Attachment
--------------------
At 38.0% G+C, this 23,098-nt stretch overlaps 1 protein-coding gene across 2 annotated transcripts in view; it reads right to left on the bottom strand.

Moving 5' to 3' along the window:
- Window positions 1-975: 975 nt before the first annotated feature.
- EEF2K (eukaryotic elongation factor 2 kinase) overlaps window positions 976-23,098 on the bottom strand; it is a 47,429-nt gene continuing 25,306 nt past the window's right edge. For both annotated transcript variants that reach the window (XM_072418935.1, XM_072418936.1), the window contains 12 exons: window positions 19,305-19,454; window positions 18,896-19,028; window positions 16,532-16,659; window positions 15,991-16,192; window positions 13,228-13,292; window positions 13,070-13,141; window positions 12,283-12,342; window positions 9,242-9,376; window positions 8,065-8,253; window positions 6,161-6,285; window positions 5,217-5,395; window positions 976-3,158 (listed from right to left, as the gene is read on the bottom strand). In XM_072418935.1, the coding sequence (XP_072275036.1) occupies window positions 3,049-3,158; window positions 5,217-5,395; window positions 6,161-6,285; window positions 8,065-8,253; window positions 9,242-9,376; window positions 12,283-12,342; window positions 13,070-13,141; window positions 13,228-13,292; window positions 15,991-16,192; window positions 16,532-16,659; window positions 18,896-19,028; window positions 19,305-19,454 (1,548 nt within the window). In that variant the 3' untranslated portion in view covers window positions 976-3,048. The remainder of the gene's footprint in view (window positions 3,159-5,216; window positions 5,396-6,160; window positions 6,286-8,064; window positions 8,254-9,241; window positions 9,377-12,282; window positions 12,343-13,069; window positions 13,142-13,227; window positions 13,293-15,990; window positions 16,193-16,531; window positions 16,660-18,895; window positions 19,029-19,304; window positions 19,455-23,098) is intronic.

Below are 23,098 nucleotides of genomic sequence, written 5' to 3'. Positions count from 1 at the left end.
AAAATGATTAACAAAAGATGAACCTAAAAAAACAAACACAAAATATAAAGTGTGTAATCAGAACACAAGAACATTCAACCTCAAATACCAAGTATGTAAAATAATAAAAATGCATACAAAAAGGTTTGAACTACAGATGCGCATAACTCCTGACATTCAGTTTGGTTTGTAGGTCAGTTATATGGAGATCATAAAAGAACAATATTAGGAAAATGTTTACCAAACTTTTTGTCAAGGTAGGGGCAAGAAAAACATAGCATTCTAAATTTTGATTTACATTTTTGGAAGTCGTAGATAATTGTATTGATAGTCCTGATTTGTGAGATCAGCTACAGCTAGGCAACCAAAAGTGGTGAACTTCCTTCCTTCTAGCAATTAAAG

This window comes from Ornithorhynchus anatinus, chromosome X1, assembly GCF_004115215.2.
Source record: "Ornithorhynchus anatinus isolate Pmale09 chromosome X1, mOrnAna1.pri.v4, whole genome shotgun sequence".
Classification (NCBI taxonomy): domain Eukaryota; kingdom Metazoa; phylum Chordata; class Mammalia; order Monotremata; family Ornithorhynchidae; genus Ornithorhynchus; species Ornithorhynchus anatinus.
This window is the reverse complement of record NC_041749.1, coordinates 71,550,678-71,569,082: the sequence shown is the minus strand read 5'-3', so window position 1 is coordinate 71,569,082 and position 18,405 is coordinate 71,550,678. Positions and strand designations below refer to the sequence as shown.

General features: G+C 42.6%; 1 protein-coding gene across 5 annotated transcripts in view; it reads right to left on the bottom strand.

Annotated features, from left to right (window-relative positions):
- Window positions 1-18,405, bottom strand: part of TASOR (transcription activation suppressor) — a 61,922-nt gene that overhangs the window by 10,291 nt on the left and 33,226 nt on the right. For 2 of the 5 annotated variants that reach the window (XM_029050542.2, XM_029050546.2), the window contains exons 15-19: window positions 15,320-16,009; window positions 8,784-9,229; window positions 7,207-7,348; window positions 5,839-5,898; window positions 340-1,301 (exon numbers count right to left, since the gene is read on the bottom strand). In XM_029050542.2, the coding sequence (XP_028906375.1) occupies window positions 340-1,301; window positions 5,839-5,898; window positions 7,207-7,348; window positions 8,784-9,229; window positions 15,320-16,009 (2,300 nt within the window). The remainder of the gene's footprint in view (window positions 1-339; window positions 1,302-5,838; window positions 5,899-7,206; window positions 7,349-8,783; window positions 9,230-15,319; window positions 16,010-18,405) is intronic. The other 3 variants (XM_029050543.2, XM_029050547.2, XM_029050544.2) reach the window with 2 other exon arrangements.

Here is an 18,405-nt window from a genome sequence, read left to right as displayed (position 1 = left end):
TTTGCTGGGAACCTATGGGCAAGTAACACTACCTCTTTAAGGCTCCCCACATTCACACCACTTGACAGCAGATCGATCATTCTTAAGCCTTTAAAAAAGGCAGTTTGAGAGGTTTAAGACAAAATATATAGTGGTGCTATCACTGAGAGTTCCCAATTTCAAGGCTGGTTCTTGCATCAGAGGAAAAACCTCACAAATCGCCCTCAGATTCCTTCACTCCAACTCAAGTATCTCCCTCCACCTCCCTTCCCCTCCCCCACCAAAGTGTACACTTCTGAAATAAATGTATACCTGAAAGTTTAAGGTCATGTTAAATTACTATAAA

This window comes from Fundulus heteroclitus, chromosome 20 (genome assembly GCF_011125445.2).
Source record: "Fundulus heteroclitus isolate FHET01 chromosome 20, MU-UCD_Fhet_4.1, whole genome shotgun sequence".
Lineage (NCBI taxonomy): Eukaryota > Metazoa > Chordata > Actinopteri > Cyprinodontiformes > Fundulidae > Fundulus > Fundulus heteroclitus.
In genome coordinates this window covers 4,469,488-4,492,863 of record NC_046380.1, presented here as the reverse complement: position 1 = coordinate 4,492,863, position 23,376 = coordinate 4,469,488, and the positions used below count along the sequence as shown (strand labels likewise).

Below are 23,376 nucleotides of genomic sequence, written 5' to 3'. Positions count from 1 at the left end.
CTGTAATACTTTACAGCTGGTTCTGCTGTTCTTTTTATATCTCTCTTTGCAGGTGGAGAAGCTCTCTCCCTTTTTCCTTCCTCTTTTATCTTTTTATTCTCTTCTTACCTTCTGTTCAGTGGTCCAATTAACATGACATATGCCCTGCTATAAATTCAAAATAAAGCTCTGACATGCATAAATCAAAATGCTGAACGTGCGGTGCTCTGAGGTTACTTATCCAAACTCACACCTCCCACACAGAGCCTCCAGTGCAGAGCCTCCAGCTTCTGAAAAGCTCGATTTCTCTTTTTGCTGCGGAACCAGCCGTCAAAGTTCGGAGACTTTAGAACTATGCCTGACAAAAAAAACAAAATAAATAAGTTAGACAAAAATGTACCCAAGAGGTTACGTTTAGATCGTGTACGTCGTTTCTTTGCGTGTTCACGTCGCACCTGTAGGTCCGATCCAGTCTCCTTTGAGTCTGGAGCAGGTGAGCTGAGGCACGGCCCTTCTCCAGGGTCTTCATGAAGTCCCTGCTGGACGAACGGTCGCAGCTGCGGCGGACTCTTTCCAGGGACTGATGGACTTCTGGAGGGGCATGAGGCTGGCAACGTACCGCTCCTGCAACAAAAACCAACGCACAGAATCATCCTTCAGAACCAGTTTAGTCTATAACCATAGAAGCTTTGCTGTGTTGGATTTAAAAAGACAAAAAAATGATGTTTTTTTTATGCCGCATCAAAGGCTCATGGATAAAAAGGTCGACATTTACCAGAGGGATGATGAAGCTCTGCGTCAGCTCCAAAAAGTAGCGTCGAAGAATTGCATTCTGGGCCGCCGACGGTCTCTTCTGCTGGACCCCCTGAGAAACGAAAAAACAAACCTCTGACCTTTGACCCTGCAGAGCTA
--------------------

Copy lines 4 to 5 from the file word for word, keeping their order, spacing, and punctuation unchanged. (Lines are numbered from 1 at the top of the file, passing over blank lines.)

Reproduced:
- EEF2K (eukaryotic elongation factor 2 kinase) overlaps window positions 976-23,098 on the bottom strand; it is a 47,429-nt gene continuing 25,306 nt past the window's right edge. For both annotated transcript variants that reach the window (XM_072418935.1, XM_072418936.1), the window contains 12 exons: window positions 19,305-19,454; window positions 18,896-19,028; window positions 16,532-16,659; window positions 15,991-16,192; window positions 13,228-13,292; window positions 13,070-13,141; window positions 12,283-12,342; window positions 9,242-9,376; window positions 8,065-8,253; window positions 6,161-6,285; window positions 5,217-5,395; window positions 976-3,158 (listed from right to left, as the gene is read on the bottom strand). In XM_072418935.1, the coding sequence (XP_072275036.1) occupies window positions 3,049-3,158; window positions 5,217-5,395; window positions 6,161-6,285; window positions 8,065-8,253; window positions 9,242-9,376; window positions 12,283-12,342; window positions 13,070-13,141; window positions 13,228-13,292; window positions 15,991-16,192; window positions 16,532-16,659; window positions 18,896-19,028; window positions 19,305-19,454 (1,548 nt within the window). In that variant the 3' untranslated portion in view covers window positions 976-3,048. The remainder of the gene's footprint in view (window positions 3,159-5,216; window positions 5,396-6,160; window positions 6,286-8,064; window positions 8,254-9,241; window positions 9,377-12,282; window positions 12,343-13,069; window positions 13,142-13,227; window positions 13,293-15,990; window positions 16,193-16,531; window positions 16,660-18,895; window positions 19,029-19,304; window positions 19,455-23,098) is intronic.

Below are 23,098 nucleotides of genomic sequence, written 5' to 3'. Positions count from 1 at the left end.